To examine the fidelity of iBLAST while merging multiple (taxon-specific) databases, we first compared the iBLAST merged results from multiple individual BLAST (blastp) searches on seven biologically relevant taxa separately to results obtained when a BLAST search was performed against a database combining all the sequences belonging to these taxa simultaneously. The result exhibits 100% fidelity. Then, as presented in Table 3, we compare the merged BLAST results of individual taxon-level database search with the BLAST results obtained in case study II (time period 1), where the same queries were searched against the entire nr database to better understand the relative time savings vs. accuracy of taxon-guided approaches. The taxon-specific approach is much more time-efficient and computationally inexpensive as it searched much smaller-sized databases. 8.12% of the top hits obtained from a search of nr were found by searching only the initial set of 6 taxa, which comprise only 0.35% of nr. Although this number is low, the identity of high-scoring hits is likely to be similar even if the best taxonomic hit to a query sequence was not retrieved, as gall wasps do not have any close relatives currently hosted in NCBI databases but rather many equidistant relatives. Given this, we then added in sequences of the rest of Hymenopteran species to see if this improves the number of shared top hits. With this analysis, we conducted BLAST search on only 1.17% of the total nr yet obtained 87.75% similarity in top hits to a full nr BLAST. This result demonstrates the potential of performing more taxon-guided approaches to save on the costs of large-scale BLAST searching jobs. Performing the analysis in this way has also enabled improved curation of hits by taxon, which facilitates better biological interpretation of these results.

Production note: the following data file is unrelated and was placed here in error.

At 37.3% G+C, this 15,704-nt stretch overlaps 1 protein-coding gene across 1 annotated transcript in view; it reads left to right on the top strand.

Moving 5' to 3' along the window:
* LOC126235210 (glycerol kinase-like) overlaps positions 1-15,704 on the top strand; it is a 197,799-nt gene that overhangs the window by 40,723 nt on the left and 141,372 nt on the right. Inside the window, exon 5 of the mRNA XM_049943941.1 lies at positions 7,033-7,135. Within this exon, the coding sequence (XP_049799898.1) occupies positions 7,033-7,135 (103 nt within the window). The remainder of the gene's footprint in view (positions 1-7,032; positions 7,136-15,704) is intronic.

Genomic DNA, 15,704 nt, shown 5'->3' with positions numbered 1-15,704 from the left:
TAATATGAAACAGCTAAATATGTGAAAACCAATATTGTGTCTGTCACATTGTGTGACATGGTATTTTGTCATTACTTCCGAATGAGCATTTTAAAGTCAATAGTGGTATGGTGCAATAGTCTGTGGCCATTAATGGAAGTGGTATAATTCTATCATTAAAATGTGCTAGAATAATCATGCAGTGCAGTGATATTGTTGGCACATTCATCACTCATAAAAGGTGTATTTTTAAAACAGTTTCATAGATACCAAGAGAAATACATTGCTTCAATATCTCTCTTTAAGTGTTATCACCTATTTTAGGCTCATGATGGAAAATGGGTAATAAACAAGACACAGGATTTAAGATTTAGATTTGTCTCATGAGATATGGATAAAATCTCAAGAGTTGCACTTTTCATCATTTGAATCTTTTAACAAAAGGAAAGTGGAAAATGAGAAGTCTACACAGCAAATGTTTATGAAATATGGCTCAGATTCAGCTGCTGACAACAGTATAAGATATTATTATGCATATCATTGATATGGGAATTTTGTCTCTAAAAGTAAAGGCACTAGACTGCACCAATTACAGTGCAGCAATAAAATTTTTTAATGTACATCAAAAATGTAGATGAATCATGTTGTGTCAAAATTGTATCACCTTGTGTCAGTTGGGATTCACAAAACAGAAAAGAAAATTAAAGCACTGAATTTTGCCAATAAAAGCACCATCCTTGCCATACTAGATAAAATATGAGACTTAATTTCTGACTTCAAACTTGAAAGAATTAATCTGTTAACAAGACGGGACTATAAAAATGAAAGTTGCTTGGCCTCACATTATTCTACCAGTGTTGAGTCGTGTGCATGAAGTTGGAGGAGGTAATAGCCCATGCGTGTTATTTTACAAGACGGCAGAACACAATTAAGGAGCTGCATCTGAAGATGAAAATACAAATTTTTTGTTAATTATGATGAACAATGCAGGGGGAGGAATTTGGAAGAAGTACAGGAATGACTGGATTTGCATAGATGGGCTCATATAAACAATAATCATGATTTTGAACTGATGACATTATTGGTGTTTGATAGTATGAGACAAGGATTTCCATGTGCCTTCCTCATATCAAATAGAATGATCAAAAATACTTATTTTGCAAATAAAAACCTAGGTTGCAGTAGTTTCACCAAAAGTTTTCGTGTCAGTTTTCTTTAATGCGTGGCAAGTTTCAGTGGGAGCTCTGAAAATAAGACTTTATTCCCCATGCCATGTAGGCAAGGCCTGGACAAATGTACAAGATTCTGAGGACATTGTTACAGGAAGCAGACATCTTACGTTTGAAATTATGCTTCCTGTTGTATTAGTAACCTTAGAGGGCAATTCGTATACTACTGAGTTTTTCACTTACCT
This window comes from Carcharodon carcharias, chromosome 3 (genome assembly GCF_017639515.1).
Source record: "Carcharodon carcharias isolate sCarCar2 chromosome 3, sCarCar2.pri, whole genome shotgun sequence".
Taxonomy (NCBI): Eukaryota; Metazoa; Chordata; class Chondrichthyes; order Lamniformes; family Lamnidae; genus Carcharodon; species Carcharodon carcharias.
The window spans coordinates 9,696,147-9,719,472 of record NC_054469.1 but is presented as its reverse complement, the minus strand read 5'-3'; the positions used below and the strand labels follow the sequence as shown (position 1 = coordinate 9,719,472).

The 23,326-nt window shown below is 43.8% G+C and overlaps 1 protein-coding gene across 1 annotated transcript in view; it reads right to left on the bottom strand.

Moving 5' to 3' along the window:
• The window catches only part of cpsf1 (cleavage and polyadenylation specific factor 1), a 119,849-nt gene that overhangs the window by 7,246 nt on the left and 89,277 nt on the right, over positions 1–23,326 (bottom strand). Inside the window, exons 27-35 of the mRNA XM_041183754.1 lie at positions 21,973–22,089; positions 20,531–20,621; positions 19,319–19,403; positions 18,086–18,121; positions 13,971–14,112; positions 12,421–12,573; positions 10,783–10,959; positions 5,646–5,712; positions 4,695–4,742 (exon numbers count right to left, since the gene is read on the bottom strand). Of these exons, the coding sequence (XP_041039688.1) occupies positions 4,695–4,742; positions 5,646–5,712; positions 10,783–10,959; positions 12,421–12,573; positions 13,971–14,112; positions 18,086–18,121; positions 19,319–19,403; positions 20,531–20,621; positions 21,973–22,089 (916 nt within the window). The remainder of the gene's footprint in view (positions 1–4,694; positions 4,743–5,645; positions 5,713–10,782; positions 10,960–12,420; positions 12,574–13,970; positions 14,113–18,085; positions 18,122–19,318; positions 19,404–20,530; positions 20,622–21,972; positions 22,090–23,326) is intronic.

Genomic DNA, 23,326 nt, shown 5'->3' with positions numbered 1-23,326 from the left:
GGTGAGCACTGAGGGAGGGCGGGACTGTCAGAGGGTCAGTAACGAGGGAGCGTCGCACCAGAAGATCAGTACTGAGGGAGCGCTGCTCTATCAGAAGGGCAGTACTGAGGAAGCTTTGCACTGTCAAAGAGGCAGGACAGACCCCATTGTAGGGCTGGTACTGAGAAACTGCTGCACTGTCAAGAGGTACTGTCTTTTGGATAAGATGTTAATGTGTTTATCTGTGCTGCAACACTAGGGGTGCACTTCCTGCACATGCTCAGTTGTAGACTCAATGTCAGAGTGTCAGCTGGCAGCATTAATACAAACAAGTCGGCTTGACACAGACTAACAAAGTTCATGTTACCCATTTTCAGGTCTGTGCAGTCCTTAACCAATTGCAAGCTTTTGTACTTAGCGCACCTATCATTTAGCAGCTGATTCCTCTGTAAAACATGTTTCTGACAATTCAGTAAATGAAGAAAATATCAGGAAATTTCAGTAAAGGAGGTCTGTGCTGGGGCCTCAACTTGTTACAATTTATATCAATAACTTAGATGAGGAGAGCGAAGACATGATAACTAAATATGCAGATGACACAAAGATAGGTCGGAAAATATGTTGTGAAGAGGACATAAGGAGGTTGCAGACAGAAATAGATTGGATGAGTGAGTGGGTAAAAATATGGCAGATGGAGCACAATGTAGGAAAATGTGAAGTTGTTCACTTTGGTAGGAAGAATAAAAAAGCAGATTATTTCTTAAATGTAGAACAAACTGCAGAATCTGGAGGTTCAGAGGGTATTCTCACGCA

Table 3. Potential for taxon-guided searches enabled by iBLAST.

Comparison of merged BLAST results from multiple individual BLAST searches with a separate BLAST search conducted against a completed nr database shows that biologically relevant taxa can be added incrementally to obtain similar results to nr by searching against a much smaller database size.